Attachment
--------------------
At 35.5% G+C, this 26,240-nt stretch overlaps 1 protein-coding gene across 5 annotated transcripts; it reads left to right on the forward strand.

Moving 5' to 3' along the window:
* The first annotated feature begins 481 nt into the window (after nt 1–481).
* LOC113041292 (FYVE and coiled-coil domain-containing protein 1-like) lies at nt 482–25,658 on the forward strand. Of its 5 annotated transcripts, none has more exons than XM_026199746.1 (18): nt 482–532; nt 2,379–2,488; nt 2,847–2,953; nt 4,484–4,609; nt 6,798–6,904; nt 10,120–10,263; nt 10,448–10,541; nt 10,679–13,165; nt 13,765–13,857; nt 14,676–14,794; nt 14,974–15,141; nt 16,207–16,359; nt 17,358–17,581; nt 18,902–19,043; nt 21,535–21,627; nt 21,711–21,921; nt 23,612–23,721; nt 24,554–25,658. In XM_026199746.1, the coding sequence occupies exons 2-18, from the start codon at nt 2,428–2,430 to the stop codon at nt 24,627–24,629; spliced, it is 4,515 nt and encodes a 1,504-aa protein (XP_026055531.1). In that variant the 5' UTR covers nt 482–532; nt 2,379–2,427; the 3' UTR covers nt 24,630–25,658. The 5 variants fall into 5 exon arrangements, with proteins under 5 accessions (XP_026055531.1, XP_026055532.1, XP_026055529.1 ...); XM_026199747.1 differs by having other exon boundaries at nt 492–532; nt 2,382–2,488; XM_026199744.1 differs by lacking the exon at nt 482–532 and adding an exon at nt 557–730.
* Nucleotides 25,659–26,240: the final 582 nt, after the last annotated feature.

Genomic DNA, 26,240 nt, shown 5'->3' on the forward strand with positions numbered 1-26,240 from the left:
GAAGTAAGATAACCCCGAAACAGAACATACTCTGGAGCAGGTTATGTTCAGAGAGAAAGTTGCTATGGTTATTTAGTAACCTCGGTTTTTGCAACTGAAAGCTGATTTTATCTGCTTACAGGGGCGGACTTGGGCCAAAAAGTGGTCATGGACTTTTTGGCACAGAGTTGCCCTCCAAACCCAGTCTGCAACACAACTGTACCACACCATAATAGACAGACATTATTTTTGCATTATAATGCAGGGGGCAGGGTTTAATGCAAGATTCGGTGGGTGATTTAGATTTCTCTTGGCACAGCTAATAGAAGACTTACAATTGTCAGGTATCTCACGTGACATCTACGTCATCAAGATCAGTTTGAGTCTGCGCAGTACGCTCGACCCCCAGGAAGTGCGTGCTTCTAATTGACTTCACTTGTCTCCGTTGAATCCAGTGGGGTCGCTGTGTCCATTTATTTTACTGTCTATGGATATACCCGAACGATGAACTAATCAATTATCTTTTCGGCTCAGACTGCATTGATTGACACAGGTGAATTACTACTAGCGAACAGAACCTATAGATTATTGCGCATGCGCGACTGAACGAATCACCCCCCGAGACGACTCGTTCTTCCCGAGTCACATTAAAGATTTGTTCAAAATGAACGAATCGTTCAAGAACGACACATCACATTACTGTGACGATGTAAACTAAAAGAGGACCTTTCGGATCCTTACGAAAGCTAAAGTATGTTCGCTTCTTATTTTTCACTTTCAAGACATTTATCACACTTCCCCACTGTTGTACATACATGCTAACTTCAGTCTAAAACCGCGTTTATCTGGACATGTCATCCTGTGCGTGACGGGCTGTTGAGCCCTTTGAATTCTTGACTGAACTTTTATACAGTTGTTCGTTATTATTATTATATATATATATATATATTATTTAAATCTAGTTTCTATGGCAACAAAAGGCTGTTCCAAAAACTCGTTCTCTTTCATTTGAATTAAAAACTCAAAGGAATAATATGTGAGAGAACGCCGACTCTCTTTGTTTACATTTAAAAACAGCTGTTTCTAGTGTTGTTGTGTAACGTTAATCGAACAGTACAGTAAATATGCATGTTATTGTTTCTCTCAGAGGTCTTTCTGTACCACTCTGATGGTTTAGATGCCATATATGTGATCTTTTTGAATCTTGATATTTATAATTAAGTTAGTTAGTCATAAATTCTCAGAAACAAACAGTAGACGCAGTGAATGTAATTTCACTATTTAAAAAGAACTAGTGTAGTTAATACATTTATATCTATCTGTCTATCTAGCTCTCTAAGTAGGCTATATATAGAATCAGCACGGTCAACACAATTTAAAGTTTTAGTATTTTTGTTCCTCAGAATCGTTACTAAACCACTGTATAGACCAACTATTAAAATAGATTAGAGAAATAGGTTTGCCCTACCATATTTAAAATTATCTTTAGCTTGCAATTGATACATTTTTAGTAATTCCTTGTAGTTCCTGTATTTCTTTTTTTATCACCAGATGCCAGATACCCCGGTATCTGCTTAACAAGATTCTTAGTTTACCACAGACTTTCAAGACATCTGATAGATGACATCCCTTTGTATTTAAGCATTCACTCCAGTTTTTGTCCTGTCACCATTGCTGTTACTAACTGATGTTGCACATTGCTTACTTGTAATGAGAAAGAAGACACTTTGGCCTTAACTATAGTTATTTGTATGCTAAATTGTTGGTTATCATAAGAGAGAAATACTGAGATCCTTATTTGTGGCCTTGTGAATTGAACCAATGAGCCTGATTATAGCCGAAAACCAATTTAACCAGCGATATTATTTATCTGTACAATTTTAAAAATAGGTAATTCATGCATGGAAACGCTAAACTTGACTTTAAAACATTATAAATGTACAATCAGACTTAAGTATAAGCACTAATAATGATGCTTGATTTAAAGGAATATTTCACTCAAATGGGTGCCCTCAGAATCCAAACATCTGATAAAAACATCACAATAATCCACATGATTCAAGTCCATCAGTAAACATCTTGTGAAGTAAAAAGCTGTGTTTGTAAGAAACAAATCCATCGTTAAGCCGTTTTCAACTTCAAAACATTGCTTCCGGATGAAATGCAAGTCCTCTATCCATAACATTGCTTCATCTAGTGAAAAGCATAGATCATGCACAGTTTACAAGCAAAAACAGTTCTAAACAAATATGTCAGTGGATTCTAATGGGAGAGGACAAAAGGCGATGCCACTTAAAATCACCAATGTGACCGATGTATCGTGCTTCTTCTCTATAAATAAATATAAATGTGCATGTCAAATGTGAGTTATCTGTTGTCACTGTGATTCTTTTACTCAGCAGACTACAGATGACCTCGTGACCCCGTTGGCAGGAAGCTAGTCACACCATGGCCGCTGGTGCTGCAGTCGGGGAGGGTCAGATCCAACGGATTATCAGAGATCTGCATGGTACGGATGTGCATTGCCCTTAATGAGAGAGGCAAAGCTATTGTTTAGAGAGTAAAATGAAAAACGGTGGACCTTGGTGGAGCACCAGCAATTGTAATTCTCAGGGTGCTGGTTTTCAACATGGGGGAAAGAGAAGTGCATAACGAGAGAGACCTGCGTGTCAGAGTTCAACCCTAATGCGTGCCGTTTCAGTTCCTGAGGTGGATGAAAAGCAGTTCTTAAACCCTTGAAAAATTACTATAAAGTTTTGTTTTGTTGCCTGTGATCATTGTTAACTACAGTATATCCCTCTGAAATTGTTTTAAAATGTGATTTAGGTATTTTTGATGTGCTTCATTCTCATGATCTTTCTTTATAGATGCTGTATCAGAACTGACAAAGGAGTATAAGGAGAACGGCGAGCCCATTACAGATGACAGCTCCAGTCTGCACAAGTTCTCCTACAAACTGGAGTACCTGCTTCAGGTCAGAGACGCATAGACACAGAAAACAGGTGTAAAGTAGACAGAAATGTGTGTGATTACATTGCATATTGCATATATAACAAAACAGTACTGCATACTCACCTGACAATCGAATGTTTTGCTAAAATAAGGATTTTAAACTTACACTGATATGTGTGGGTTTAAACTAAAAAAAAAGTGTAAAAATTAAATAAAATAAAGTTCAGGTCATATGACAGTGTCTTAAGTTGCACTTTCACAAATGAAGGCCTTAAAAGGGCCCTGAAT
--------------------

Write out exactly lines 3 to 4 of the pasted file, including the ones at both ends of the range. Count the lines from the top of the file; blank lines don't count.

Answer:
* The first annotated feature begins 481 nt into the window (after nt 1–481).
* LOC113041292 (FYVE and coiled-coil domain-containing protein 1-like) lies at nt 482–25,658 on the forward strand. Of its 5 annotated transcripts, none has more exons than XM_026199746.1 (18): nt 482–532; nt 2,379–2,488; nt 2,847–2,953; nt 4,484–4,609; nt 6,798–6,904; nt 10,120–10,263; nt 10,448–10,541; nt 10,679–13,165; nt 13,765–13,857; nt 14,676–14,794; nt 14,974–15,141; nt 16,207–16,359; nt 17,358–17,581; nt 18,902–19,043; nt 21,535–21,627; nt 21,711–21,921; nt 23,612–23,721; nt 24,554–25,658. In XM_026199746.1, the coding sequence occupies exons 2-18, from the start codon at nt 2,428–2,430 to the stop codon at nt 24,627–24,629; spliced, it is 4,515 nt and encodes a 1,504-aa protein (XP_026055531.1). In that variant the 5' UTR covers nt 482–532; nt 2,379–2,427; the 3' UTR covers nt 24,630–25,658. The 5 variants fall into 5 exon arrangements, with proteins under 5 accessions (XP_026055531.1, XP_026055532.1, XP_026055529.1 ...); XM_026199747.1 differs by having other exon boundaries at nt 492–532; nt 2,382–2,488; XM_026199744.1 differs by lacking the exon at nt 482–532 and adding an exon at nt 557–730.